Vocalist Gustav Wood sings angelically in such ballads as “You Are Not,” and takes on a punk edge when singing “Towers (On My Way).”
These songs I’ve mentioned, however, are from YG’s second album Bones, released in February of 2012. An excellent LP, this album is no match for Ones and Zeros, released TODAY, which can be purchased via their website and iTunes.
Ones and Zeros provides an evolved Young Guns sound, with aspects that represents their current musical interests and skills.
“We took a lot of time on them,” says guitarist John Taylor about the songs on Ones and Zeros. “We focused a lot more on the rhythms… [and] there’s a lot more electronic elements involved. Fundamentally, they’re just bigger, better songs.”
Their hit single, “Bones,” off their old album got serious radio playtime and was nominated for Best Single in the 2012 Kerrang! Awards.
Guitarist Fraser Taylor adds, “We’d already done “Bones.” We’d already done that style of writing. We started writing songs that were quite similar to “Bones” in the initial stages of the record. It wasn’t really exciting us at the time… We wanted to write songs we were loving.”
Instead of focusing on a specific subgenre of rock, they worked to try and consolidate all their influencing genres into one block, creating their trademark Young Guns sound.
Bassist Simon Mitchell says, “The songs are a lot more uptempo and a lot more upbeat than in Bones.”
Fraser Taylor laughs, explaining, “We’re impatient. We want people to hear it.”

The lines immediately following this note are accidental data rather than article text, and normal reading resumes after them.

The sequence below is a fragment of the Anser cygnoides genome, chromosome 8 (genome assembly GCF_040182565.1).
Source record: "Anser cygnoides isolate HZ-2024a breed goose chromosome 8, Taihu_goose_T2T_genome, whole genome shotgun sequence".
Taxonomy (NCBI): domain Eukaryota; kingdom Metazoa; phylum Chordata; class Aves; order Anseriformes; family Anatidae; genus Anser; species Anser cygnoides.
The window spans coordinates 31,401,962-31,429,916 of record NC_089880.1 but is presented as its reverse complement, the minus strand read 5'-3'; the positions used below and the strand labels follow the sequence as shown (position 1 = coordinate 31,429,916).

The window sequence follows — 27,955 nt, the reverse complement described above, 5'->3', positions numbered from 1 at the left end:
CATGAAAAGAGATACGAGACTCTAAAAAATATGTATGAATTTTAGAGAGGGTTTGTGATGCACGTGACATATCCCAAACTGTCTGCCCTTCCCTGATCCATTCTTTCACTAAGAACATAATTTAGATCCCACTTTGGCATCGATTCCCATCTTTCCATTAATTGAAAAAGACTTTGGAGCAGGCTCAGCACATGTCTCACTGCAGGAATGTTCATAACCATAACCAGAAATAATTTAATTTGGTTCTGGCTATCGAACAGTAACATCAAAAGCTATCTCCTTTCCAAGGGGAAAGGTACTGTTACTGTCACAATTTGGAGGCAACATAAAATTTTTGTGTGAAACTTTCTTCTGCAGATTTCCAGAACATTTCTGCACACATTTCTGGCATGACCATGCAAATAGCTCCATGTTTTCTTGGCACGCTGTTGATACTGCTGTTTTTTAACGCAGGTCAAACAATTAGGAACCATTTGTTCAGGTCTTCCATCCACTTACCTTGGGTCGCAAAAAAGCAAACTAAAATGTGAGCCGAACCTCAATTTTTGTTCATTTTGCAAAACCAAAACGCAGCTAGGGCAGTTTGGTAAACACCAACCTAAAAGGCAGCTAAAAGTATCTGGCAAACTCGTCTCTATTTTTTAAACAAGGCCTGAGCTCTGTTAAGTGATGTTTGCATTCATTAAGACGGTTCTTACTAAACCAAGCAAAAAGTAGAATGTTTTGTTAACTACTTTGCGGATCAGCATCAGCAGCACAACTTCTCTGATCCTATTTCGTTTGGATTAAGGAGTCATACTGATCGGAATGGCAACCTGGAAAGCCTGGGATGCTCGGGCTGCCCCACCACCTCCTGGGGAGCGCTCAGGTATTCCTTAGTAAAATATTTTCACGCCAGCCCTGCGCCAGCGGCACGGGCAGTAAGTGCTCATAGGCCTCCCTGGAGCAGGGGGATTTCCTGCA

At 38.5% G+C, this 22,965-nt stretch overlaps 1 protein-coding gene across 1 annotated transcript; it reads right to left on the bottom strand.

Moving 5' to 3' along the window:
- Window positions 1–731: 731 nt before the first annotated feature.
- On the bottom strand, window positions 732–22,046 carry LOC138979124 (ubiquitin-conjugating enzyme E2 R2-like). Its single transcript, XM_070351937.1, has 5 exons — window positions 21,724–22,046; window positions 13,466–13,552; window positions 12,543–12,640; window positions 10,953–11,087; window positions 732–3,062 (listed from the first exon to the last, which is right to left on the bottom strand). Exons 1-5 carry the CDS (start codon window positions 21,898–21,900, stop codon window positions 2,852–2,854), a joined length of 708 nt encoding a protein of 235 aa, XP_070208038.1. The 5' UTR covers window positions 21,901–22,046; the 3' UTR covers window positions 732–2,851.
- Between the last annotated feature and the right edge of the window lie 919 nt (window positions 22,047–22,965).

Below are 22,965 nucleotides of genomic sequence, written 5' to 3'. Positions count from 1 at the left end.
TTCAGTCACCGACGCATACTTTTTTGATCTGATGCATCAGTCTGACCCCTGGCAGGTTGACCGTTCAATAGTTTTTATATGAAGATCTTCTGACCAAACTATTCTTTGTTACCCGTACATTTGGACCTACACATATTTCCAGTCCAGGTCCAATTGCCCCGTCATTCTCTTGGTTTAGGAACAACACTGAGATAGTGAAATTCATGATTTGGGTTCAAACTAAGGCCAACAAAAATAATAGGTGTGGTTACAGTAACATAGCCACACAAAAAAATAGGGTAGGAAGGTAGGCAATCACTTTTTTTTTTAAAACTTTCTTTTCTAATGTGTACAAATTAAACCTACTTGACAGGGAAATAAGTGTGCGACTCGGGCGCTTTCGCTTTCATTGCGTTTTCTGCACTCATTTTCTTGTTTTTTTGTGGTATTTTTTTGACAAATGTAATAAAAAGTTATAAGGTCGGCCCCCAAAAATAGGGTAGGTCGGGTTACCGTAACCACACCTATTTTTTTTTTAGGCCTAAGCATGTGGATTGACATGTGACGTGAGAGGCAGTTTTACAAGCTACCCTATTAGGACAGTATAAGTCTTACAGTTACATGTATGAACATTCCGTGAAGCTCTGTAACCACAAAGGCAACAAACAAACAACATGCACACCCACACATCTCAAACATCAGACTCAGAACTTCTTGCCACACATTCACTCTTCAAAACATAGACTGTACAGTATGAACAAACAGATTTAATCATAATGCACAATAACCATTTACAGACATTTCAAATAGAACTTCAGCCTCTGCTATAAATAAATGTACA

They hope that their fans have been downloading the singles as they’ve come out, and will simply purchase the rest today (or I suppose tomorrow, or maybe even Thursday).
“We’ll write songs on piano,” explains John Taylor. “We’ll write songs purely on drums to start, and then we’re using all those soft synths, and that’s something we’ve never done before.”
Of course, at some point every artist experiences writer’s block, a horrific incident in which his/her ability to hone in on their creativity and produce music (or in other cases poetry and other sorts of writing) is gone, and his/her heads are blank.
Young Guns has dealing with writer’s block down to a science.
Fraser Taylor says all you do is, “cry for a little bit, and then say ‘WHY AM I DOING THIS?’”
However, Young Guns works extremely well under pressure, and when there’s a deadline to meet, they next to never have trouble accomplishing whatever magnitude of songwriting needs to be done.
Zoe Adler is a music journalist from Long Beach, California. Besides her website, which is her pride and joy, she works with the GRAMMY Foundation and the Long Beach Independent. Additionally, Ms. Adler is a musician, spending half of her time playing the flute, piccolo, trombone, and marching baritone. She has been with TeenView Music since the very start and hopes to make something of it in the future.